15. I’m a bit confused. Are you saying that you should hold off contributing to those years when it would make more sense or are you saying that you can contribute each year and use some or none of the contribution as a deduction in the year the contribution is made?

    My spouse has never used her RRSP room and has 30,000 room. If I were to give her 20,000 to put in her RRSP this year, while her income is under 20,000, can I then claim it as a deduction five years from now when the cash investments I have in her name start hitting the 32 and 39% brackets?

    My contribution room is all gone every year, but I’d like to shelter her RRSP growth yet still reap the bigger tax benefit down the road.

  16. I just finished Money Rules and this was one of my favourite rules I never knew. Makes so much sense though!

  17. Can you have more than one rsp? Can you back contribute from the first income tax return?

  18. For younger investors I recommend that they utilize the TFSA 1st and depending upon future income they can move funds into their RRSP. There a couple of reasons for this.

    1) If someone needs to withdraw the funds in case of emergency or even for a planned event an RRSP withdrawal has many limitations. If it is a regular withdrawal you lose that original RRSP room permanently and do not get the space back when you withdraw. With a planned withdrawal under the Home Buyer’s Program or Life Long Learning Program you have a time limit when you must start paying back and a timeframe as to when it must be all payed back. If you have taken out $20000 for a home purchase that works out to $1333.33 that is required to be paid back annually (after 2 year grace period) and that does NOT count as a contribution when you most likely could benefit from it.

    2) Depends on what your income is now, what it will likely be in the future and what it will be in retirement. Now this is very difficult to predict but lower income earners will benefit much more significantly from the TFSA then an RRSP. The same goes for the those with defined benefit pensions (government employees pretty much!). Because their income in retirement will include CPP, OAS, pension funds their income is less likely to significantly dip in retirement and therefore RRSP/RRIF withdrawals could be taxed at the same tax bracket the funds went in generating no benefit.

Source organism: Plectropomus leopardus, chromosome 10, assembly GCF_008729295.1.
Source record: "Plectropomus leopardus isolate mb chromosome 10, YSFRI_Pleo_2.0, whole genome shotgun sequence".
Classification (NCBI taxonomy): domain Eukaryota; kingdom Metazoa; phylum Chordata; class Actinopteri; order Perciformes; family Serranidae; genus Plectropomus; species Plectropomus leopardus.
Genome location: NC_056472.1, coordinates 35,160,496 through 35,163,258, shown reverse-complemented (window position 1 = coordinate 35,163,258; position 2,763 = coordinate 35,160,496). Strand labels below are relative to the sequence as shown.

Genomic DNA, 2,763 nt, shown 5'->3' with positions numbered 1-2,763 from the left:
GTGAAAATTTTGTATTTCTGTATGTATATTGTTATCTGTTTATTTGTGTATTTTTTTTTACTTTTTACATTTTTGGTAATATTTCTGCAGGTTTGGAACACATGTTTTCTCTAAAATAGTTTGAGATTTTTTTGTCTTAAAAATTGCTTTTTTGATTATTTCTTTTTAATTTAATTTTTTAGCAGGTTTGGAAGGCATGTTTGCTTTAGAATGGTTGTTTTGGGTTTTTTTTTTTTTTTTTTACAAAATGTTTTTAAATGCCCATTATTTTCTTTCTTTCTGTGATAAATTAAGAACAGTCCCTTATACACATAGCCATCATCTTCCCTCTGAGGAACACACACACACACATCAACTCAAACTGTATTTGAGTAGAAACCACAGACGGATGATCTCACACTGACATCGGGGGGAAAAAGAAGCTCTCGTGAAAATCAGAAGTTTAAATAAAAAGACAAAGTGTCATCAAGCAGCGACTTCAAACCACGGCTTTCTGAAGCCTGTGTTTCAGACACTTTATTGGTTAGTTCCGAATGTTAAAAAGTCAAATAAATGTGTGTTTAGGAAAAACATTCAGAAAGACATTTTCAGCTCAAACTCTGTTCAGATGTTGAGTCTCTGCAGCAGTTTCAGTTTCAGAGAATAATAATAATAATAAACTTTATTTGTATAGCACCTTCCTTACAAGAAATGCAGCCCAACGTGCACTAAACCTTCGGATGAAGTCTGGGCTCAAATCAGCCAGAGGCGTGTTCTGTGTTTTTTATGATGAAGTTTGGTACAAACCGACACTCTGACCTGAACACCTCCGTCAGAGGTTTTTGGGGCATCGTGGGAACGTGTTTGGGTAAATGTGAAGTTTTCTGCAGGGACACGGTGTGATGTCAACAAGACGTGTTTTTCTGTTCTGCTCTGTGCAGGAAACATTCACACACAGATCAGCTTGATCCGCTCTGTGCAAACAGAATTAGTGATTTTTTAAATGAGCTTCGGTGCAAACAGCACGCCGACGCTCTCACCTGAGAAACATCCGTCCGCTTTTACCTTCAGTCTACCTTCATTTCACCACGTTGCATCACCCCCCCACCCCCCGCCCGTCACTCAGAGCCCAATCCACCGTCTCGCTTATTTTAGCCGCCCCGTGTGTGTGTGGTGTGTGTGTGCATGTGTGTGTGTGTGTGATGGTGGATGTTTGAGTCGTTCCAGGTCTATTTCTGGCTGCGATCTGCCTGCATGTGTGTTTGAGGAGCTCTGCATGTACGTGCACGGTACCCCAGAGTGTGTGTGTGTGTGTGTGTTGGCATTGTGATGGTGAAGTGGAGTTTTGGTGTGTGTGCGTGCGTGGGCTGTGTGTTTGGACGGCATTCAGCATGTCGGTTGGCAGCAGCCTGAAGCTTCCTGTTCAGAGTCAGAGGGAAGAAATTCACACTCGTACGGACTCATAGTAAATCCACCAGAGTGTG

Using the TFSA to fund your RRSP contributions allows you to maximize your RRSP when your income is the highest and the TFSA room becomes available the again January 1st of the next year so you can still max it out as well!

  19. avatar Elizabeth Says:
    January 9, 2013 at 8:53 am

    I’m confused… I thought you could only carry your RRSP deduction forward a year? (That’s what my accountant told me.) Saving your contribution room is a separate strategy.

    Am I mistaken? How many years in the future can you claim your RRSP contribution for a deduction?

  20. Wow lots of questions!!

    You can carry foward your unclaimed RRSP deductions until you are in a situation where you can longer claim that deduction ei: when you turn 65 or 70, i think?

    Ive carried mine foward for many years and used to do this regulary when i was a student with little or no taxable income.

    To carry foward the deductions, enter the information onto Schedule 7 of what was purchased, for that tax year (including ones purchased in the first 60 days of the current year) and on the line that states the ampunt of the deduction enter the amount you want to claim or enter zero if you want to claim nothing.

    The amount you have carried foward wil show on you Notice of Assessment taht will come from the CRA when you income tax return has been filed.

    If you dont contribute any thing to a RRSP you contributions limits are carried foward unitl you no longer qualify to make rrsp contribtuions.

    And yes, you can purchase RRSPs now when your income is low and claim them when your income and taxes will be higher. Or give your spouse money to buy RRSPs and then carry them foward till she/he can claim them whan thier income is higher.

  21. That’s some great information Arshes! Thanks!